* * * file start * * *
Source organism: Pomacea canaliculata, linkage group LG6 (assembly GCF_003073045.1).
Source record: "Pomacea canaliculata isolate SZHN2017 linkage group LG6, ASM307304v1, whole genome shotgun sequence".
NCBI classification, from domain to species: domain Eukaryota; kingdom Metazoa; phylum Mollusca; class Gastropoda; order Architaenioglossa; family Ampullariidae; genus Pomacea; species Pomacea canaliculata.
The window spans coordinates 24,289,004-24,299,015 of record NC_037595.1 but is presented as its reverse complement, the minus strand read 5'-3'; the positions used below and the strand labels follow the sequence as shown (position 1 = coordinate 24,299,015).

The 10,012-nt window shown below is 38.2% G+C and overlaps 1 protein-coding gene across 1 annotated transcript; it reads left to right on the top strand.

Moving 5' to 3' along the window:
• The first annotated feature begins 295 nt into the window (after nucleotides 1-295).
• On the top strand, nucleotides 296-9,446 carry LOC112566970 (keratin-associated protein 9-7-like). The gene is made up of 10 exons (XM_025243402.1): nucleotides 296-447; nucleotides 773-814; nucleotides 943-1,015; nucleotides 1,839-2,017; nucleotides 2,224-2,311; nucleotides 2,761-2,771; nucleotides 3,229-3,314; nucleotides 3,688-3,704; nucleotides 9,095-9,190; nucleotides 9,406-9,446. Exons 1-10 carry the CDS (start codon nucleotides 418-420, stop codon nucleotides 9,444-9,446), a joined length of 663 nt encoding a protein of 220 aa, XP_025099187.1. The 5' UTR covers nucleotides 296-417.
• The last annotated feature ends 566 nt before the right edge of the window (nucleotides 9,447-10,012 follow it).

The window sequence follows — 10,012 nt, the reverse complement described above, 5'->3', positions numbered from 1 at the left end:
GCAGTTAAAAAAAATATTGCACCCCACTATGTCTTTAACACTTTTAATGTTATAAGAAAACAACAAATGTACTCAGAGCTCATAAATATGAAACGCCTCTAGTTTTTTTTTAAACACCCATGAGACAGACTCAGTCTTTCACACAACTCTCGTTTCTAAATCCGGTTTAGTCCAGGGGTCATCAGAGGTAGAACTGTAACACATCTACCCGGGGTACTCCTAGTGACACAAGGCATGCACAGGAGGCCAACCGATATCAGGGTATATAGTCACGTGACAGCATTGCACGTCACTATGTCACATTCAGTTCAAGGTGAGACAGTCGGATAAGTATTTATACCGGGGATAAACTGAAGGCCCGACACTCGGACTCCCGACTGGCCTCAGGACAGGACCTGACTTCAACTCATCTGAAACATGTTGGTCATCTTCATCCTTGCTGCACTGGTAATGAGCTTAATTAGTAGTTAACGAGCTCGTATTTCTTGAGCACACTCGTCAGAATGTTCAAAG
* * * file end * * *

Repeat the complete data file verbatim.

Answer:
Source organism: Pomacea canaliculata, linkage group LG6 (assembly GCF_003073045.1).
Source record: "Pomacea canaliculata isolate SZHN2017 linkage group LG6, ASM307304v1, whole genome shotgun sequence".
NCBI classification, from domain to species: domain Eukaryota; kingdom Metazoa; phylum Mollusca; class Gastropoda; order Architaenioglossa; family Ampullariidae; genus Pomacea; species Pomacea canaliculata.
The window spans coordinates 24,289,004-24,299,015 of record NC_037595.1 but is presented as its reverse complement, the minus strand read 5'-3'; the positions used below and the strand labels follow the sequence as shown (position 1 = coordinate 24,299,015).

The 10,012-nt window shown below is 38.2% G+C and overlaps 1 protein-coding gene across 1 annotated transcript; it reads left to right on the top strand.

Moving 5' to 3' along the window:
• The first annotated feature begins 295 nt into the window (after nucleotides 1-295).
• On the top strand, nucleotides 296-9,446 carry LOC112566970 (keratin-associated protein 9-7-like). The gene is made up of 10 exons (XM_025243402.1): nucleotides 296-447; nucleotides 773-814; nucleotides 943-1,015; nucleotides 1,839-2,017; nucleotides 2,224-2,311; nucleotides 2,761-2,771; nucleotides 3,229-3,314; nucleotides 3,688-3,704; nucleotides 9,095-9,190; nucleotides 9,406-9,446. Exons 1-10 carry the CDS (start codon nucleotides 418-420, stop codon nucleotides 9,444-9,446), a joined length of 663 nt encoding a protein of 220 aa, XP_025099187.1. The 5' UTR covers nucleotides 296-417.
• The last annotated feature ends 566 nt before the right edge of the window (nucleotides 9,447-10,012 follow it).

The window sequence follows — 10,012 nt, the reverse complement described above, 5'->3', positions numbered from 1 at the left end:
GCAGTTAAAAAAAATATTGCACCCCACTATGTCTTTAACACTTTTAATGTTATAAGAAAACAACAAATGTACTCAGAGCTCATAAATATGAAACGCCTCTAGTTTTTTTTTAAACACCCATGAGACAGACTCAGTCTTTCACACAACTCTCGTTTCTAAATCCGGTTTAGTCCAGGGGTCATCAGAGGTAGAACTGTAACACATCTACCCGGGGTACTCCTAGTGACACAAGGCATGCACAGGAGGCCAACCGATATCAGGGTATATAGTCACGTGACAGCATTGCACGTCACTATGTCACATTCAGTTCAAGGTGAGACAGTCGGATAAGTATTTATACCGGGGATAAACTGAAGGCCCGACACTCGGACTCCCGACTGGCCTCAGGACAGGACCTGACTTCAACTCATCTGAAACATGTTGGTCATCTTCATCCTTGCTGCACTGGTAATGAGCTTAATTAGTAGTTAACGAGCTCGTATTTCTTGAGCACACTCGTCAGAATGTTCAAAG